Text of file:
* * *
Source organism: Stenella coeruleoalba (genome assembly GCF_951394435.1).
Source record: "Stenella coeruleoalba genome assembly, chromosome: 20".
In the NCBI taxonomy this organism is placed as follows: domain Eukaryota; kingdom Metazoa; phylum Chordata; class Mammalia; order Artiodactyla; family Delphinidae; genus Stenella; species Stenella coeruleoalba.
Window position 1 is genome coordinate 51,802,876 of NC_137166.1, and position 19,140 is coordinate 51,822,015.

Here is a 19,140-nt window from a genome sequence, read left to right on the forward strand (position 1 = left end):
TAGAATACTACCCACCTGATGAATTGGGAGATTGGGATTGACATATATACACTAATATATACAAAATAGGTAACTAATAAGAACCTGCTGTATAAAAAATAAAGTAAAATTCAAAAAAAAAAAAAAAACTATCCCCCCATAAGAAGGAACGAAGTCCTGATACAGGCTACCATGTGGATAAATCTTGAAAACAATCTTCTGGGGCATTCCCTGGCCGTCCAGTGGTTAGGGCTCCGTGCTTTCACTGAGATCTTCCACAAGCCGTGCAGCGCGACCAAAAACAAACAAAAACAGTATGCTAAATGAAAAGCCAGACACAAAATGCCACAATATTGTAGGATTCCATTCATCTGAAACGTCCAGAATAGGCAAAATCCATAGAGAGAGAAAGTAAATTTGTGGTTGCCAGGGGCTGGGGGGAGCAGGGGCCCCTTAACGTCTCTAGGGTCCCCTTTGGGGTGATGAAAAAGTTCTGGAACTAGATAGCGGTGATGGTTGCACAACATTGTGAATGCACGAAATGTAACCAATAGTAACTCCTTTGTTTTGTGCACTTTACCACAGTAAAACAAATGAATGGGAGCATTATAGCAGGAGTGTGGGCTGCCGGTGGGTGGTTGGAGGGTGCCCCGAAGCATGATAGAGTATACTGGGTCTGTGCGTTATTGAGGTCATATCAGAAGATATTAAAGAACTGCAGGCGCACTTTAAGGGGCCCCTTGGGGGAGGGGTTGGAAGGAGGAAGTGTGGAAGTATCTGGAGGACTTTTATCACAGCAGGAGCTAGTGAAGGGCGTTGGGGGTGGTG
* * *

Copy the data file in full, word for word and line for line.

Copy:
Source organism: Stenella coeruleoalba (genome assembly GCF_951394435.1).
Source record: "Stenella coeruleoalba genome assembly, chromosome: 20".
In the NCBI taxonomy this organism is placed as follows: domain Eukaryota; kingdom Metazoa; phylum Chordata; class Mammalia; order Artiodactyla; family Delphinidae; genus Stenella; species Stenella coeruleoalba.
Window position 1 is genome coordinate 51,802,876 of NC_137166.1, and position 19,140 is coordinate 51,822,015.

Here is a 19,140-nt window from a genome sequence, read left to right on the forward strand (position 1 = left end):
TAGAATACTACCCACCTGATGAATTGGGAGATTGGGATTGACATATATACACTAATATATACAAAATAGGTAACTAATAAGAACCTGCTGTATAAAAAATAAAGTAAAATTCAAAAAAAAAAAAAAAACTATCCCCCCATAAGAAGGAACGAAGTCCTGATACAGGCTACCATGTGGATAAATCTTGAAAACAATCTTCTGGGGCATTCCCTGGCCGTCCAGTGGTTAGGGCTCCGTGCTTTCACTGAGATCTTCCACAAGCCGTGCAGCGCGACCAAAAACAAACAAAAACAGTATGCTAAATGAAAAGCCAGACACAAAATGCCACAATATTGTAGGATTCCATTCATCTGAAACGTCCAGAATAGGCAAAATCCATAGAGAGAGAAAGTAAATTTGTGGTTGCCAGGGGCTGGGGGGAGCAGGGGCCCCTTAACGTCTCTAGGGTCCCCTTTGGGGTGATGAAAAAGTTCTGGAACTAGATAGCGGTGATGGTTGCACAACATTGTGAATGCACGAAATGTAACCAATAGTAACTCCTTTGTTTTGTGCACTTTACCACAGTAAAACAAATGAATGGGAGCATTATAGCAGGAGTGTGGGCTGCCGGTGGGTGGTTGGAGGGTGCCCCGAAGCATGATAGAGTATACTGGGTCTGTGCGTTATTGAGGTCATATCAGAAGATATTAAAGAACTGCAGGCGCACTTTAAGGGGCCCCTTGGGGGAGGGGTTGGAAGGAGGAAGTGTGGAAGTATCTGGAGGACTTTTATCACAGCAGGAGCTAGTGAAGGGCGTTGGGGGTGGTG